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This is your brand. This is your brand on social media. Any questions?


Brand building used to be such a simple thing: people liked your products, and they told their friends, and soon you had a reputation.  After a while, people associated your brand (in the early days, literally your physical brand) with quality, and thus equity was developed in your trademark.  And everyone lived happily ever after.

The early days of advertising merely represented more of the same, but on a larger scale — perhaps with some questionable performance claims thrown in for good measure.  During the Mad Men era (the “Golden Age” of advertising) folks began to dig deeply into the associations woven into the brand experience, and teased out clever ways to show that folks buying a cigarette weren’t actually buying a cigarette, but instead were purchasing a whole basket of non-literal associations: Manliness. Femininity.  Rugged individualism.  Love of menthol.

Today, however, things have come full circle, and are now once again about being a fan.  As the Financial Times reported earlier this year:

More than 10m people each day become a “fan” of a brand on Facebook. The world’s largest social network – with well in excess of 400m members globally – plays host to more than 1.4m branded fan pages on Facebook. BrandZ Top 100 brands such as Coca-Cola and Starbucks, along with other smaller brands outside the Top 100 such as Adidas (brand value or BV of $3.3bn in the latest MBO list), have each “befriended” millions of people.

More than 1 billion “likes” are generated each day on Facebook, representing the largest single source of immediate consumer preference information available on earth.  When your brand does something different in the marketplace, the reaction is immediate — and can be either startling positive or savagely ugly within minutes.

From a trademark perspective, this leaves traditional legal analysis somewhere in the dust.  Trademarks are all about control, all about locking down your brand and policing third party uses.  The whole point of a trademark is to designate a single source.  Yet social media insists that, to the contrary, brand building is a partnership with your customers, and that others can — indeed, must — use your brand in order to build a functioning community.

Because of that dichotomy between what the law expects of you and the immediate needs of commerce, marketers need a new framework in order to consider how they use and protect their brands.  My theory is that trademark owners need to step away from mechanistic approaches to trademark enforcement, and instead consider their brands through the lens of what I call “ownable distinction.” 

Trademarks, unlike copyrights and patents, are not property: “a trademark is an identifier, not a freestanding piece of intellectual property” says Judge Posner, our most influential judge (in a case, amusingly, argued by the infamous Marc Dreier).  This means that a trademark exists only to the extent that it continues to function as a source identification.  It is, in effect, a form of consumer protection more than a piece of property that can be sold in gross.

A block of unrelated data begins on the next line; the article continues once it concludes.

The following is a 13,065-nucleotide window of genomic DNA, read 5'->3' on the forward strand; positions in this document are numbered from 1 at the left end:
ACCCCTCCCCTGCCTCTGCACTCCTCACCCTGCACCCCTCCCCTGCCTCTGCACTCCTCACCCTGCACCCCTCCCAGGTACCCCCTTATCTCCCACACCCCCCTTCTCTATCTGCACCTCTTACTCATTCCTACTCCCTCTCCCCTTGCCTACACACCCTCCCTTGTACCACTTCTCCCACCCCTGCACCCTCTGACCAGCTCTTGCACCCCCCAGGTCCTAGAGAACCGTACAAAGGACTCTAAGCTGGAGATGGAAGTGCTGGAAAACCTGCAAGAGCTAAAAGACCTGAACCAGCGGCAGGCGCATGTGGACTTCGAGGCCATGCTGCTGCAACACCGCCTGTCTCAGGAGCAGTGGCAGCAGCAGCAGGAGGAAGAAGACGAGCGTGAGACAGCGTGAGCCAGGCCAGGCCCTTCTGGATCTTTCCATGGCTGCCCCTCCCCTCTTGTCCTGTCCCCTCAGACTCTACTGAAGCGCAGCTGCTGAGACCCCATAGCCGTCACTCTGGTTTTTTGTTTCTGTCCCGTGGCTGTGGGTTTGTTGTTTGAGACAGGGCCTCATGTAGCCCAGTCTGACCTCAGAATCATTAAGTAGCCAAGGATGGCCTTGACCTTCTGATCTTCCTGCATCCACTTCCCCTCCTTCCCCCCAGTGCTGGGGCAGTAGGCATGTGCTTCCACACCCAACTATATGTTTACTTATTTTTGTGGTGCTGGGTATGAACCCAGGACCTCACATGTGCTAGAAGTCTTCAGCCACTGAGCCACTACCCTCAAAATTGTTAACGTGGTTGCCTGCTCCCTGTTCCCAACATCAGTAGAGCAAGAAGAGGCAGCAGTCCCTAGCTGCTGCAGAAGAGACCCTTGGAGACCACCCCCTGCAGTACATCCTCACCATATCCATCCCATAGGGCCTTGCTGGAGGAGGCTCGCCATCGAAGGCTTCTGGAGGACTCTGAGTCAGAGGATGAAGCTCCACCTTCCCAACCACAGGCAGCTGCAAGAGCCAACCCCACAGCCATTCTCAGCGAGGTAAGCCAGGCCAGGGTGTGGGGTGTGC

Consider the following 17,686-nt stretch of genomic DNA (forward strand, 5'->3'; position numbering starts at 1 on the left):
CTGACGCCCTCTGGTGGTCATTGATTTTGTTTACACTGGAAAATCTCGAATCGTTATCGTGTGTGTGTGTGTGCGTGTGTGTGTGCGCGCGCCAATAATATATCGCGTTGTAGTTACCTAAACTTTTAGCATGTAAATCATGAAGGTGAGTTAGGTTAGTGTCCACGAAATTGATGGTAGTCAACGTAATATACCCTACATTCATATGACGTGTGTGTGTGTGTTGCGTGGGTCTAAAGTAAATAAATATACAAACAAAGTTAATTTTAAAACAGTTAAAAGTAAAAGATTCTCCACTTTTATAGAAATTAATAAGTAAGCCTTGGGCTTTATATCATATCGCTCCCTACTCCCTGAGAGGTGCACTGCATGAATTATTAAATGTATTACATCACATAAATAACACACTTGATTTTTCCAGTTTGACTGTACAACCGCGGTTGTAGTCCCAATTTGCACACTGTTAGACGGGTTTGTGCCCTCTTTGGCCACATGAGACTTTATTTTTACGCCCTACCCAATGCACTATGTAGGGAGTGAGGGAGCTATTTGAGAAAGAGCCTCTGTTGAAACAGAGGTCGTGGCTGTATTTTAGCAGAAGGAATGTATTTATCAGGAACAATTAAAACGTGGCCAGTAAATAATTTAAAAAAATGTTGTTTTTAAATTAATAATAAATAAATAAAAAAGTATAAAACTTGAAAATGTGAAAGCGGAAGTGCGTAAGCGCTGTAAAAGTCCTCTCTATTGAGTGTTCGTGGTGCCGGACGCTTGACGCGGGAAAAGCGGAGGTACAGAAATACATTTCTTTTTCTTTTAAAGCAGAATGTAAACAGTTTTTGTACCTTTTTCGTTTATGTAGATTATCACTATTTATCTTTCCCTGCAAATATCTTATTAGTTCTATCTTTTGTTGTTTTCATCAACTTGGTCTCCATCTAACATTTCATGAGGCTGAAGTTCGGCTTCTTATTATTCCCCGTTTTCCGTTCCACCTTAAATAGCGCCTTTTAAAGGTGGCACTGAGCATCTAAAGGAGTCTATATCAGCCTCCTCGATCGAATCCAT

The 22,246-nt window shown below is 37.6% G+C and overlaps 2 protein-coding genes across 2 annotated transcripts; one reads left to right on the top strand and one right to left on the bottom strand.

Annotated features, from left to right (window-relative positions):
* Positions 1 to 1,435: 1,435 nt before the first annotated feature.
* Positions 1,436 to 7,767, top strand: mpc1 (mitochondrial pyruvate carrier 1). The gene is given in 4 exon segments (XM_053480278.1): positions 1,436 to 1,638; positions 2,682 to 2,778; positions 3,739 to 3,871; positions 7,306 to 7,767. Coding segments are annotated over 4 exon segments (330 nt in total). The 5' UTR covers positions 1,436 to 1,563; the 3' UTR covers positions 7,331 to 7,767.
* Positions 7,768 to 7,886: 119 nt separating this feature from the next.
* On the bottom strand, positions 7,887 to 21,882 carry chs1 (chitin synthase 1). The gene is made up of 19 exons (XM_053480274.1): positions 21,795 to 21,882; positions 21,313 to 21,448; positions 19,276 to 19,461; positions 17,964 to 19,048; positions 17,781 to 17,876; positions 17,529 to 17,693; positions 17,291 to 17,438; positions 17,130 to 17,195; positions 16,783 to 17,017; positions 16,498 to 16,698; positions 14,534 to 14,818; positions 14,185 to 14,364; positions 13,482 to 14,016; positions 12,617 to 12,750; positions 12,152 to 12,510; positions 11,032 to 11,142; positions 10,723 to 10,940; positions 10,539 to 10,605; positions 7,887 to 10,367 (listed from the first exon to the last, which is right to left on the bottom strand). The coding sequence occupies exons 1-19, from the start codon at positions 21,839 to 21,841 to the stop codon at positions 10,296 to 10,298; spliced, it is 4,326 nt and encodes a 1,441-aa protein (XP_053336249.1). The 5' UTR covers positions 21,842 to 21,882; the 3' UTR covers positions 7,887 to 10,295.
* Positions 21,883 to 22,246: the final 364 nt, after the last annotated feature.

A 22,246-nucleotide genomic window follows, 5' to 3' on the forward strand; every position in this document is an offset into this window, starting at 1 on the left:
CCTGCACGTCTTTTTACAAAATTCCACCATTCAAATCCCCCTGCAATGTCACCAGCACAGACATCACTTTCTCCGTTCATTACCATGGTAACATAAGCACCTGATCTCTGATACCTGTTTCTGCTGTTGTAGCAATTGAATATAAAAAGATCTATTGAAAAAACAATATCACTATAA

Thus, it is important to consider how your mark is really being used in the context of social networking, and whether the use by third parties is actuallyundermining the ownable distinction of your mark, or whether it is really promoting it.  For example, if someone creates a video on YouTube about your brand, praising you and suggesting that others buy your product, is that in any way diminishing your control over the brand?  If folks create “fan” sites on Facebook, are they undermining your trademark rights in any tangible way?

Maybe they are, and maybe they’re not — this is always a fact-intensive analysis, and there are certainly many similar situations where the correct response will vary (and there are a whole host of First Amendment and Lanham Act Fair Use issues at stake here that we will discuss in future posts).  That said, it is always a good idea to stop and think about it before rushing off to draft a demand letter.  Rather than a reflexive assumption that all third party use is negative, trademark owners should consider the totality of the circumstances before assuming the worst. 

There is no question that an aggressive response will still be necessary in many cases: For example, if the site is constructed in a manner as to create confusion as to who is actually running the fan page, that’s a no-brainer.  The whole point of trademark law is to prevent confusion, and anything that promotes confusion should still be verboten.  If the site is somehow changingthe nature of your mark’s distinctiveness, that may also constitute grounds for an aggressive response.  If someone adopts your most famous trademark as a Twitter handle, your discomfort is warranted.  However, there are also cases where a scorched earth approach may harm your brand equity, rather than protect it, or where third party use supports your ownable distinction rather than undermines it. 

Thinking through how your enforcement approach applies to social media sites may not result in a dramatic change, but it might, and these days no one can afford to miss out on an opportunity to strengthen their brand.